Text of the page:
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Old 10-11-2017, 17:12   #46
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Re: What would you do for a mast?

You are making some points that I do not quite get.

1000 miles to Florida, to get a mast (???) - sounds insane.

Going to Martinique WHERE THE MAST IS COSTLY (???) - I understand you reference to Florida, not BVI? It cannot be more costly than at BVI anyways.

The point is you are not in Florida. And I do not think you are going to Martinique, from BVI, without a mast.

My own reasoning would be something like this:

Plan A) fix the original mast (if the mast is the problem).

Broken masts can be sleeved and riveted. Level: easy.

Plan B) cannibalise a less lucky boat.

Your next mast does not have to be like the original one. Enough if it is similar enough.

Plan C) have one built where they are cheap, cut in half, ship, fit.

I hope you will find a way. It would suck if you had to skip a season. Fingers crossed. Hope to meet you out there this winter.

Cheers,
b.
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Old 10-11-2017, 17:16   #47
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Re: What would you do for a mast?

Plan D

;-)

Fly out to St Martin. Go to the lagoon. Can you see like five dozen masts sticking out from the water??? One may fit your boat.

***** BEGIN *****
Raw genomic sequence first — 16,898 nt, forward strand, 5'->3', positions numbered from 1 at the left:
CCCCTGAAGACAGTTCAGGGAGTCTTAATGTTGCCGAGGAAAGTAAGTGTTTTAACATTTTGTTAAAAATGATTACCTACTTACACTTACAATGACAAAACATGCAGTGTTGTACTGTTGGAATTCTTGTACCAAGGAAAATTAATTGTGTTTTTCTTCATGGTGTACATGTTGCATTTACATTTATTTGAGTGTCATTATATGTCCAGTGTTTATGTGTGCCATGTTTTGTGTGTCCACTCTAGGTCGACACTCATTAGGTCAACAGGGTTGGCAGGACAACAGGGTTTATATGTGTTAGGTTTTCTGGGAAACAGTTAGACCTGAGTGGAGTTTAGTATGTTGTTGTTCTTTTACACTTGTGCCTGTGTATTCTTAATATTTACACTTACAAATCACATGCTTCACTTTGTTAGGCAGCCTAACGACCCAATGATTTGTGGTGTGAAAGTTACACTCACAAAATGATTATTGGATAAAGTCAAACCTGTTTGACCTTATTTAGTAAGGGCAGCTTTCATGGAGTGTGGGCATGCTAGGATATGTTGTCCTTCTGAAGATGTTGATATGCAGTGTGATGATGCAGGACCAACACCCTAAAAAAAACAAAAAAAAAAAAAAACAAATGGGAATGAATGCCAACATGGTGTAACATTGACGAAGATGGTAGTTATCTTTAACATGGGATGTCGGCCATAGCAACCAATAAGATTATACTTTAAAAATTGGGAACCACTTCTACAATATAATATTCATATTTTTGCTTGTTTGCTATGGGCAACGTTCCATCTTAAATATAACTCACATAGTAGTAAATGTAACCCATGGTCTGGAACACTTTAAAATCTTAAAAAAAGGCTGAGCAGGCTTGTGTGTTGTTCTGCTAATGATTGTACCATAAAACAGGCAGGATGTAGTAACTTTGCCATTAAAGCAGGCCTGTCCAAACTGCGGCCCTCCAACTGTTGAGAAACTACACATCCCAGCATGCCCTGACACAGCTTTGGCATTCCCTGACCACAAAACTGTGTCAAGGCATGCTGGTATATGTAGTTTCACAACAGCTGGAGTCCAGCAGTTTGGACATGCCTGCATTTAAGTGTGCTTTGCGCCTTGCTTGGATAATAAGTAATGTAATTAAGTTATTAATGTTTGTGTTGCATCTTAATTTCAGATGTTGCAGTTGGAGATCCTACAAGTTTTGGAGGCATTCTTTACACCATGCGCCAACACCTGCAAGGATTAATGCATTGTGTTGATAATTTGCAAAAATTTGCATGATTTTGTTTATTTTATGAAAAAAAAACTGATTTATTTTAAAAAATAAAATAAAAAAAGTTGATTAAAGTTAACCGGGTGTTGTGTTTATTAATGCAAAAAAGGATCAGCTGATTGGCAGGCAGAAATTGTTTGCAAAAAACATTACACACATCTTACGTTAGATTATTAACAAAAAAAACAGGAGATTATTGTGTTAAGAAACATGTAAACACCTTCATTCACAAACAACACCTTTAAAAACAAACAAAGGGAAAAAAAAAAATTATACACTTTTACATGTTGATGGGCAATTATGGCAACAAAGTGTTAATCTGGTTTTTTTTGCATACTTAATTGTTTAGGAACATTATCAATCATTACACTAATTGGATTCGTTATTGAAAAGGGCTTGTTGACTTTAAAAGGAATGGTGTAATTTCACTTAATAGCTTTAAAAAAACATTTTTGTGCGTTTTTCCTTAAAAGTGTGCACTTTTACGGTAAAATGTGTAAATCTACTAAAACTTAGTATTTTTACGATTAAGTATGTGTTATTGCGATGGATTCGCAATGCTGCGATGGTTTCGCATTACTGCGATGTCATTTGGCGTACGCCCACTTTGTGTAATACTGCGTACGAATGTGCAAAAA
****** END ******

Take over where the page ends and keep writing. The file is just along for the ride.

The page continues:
I say no more. Those boats are gone but their masts are still standing.

Like Elton John ;-)

Cheers,
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Old 10-11-2017, 19:31   #48
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Re: What would you do for a mast?

O dear, lots of good intentions here, but this thread now looks like it's getting a little 'pissy'; all the OP wanted to know was if he/she should consider a 2k mile passage to motor his mono-hull home to get a new spar. It morphed into a discussion on how to jury-rig to enable her/him to sail back.
These responses offered all kinds of suggestions & advice with one respondent taking the liberty of referring to the OP as "mate" ... &, as we all know, this being an international forum, sometimes a response can be perceived as more of an insult by a person reading it in a different part of the world. In this case, the person using the term 'mate' is located in Scotland where, such use of the term in that country is often regarded as a form of endearment.